FIND a local support group (this is not usually a part of your school board but can be….). The school board should provide a good listing of local support groups for you. I can’t stress this enough – although this has nothing to do with the “legal” part of homeschooling it will mean the difference between a successful homeschooling journey versus one where you struggle on your own. If they don’t provide a listing for you, you can find a good listing here http://www.aheaonline.com/index.php/resources/support-groups or do a search on the internet that is location specific.
Finally please note, the Home Education Regulation http://www.qp.alberta.ca/574.cfm?page=2006_145.cfm&leg_type=Regs&isbncln=0779748387 which is what governs home education in Alberta is due to expire on August 31, 2013 – so requirements could change at that time, especially since a new School Act is being introduced into the legislative at the time of this writing, the School Act oversees the Home Education Regulation.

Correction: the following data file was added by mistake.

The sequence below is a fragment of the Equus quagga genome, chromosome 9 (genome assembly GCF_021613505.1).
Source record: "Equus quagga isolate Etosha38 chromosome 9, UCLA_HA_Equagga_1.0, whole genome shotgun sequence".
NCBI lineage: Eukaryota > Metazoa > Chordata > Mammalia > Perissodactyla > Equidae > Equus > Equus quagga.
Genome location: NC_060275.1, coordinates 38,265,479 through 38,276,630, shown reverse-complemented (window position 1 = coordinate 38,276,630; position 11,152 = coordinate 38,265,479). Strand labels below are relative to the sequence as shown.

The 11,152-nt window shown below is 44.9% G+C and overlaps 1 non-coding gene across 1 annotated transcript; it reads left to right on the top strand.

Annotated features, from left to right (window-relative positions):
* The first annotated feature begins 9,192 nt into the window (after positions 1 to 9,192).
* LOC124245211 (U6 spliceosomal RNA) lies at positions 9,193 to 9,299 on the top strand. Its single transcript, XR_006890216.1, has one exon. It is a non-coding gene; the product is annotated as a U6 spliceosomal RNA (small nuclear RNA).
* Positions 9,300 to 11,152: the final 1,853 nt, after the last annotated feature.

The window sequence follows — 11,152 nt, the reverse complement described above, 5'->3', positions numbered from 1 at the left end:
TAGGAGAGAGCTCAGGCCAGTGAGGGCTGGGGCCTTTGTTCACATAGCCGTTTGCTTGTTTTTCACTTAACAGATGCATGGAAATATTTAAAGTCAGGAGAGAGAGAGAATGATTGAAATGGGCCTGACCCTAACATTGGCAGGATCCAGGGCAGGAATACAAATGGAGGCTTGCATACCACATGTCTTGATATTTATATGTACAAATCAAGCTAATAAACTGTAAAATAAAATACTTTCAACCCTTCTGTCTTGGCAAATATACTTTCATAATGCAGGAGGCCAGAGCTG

My opinion being added here…. Finding a support group is THE most important thing you will do in your home education journey. You will need to have a group of people who can answer your questions and concerns and you and your child will have friends to go on this journey with.
Also I usually recommend to new homeschoolers that they choose to go basic/traditional for at least the first year, until you have your feet wet – it gives you the most flexibility with the least amount of “requirements” and gives you time to learn what works for you and more importantly your child, this takes time.
I hope this helps in you having a successful and enjoyable start on your homeschooling journey!
Complied by: Lori Desrosiers
Lori Desrosiers has been home educating in Alberta for 11 years. She lives in the middle of everywhere and in the middle of nowhere on her tiny acreage with her husband, two boys and several critters. She supports home education with her various groups and activities and she believes in supporting home educators through the laughter and the tears and always having really good coffee on hand!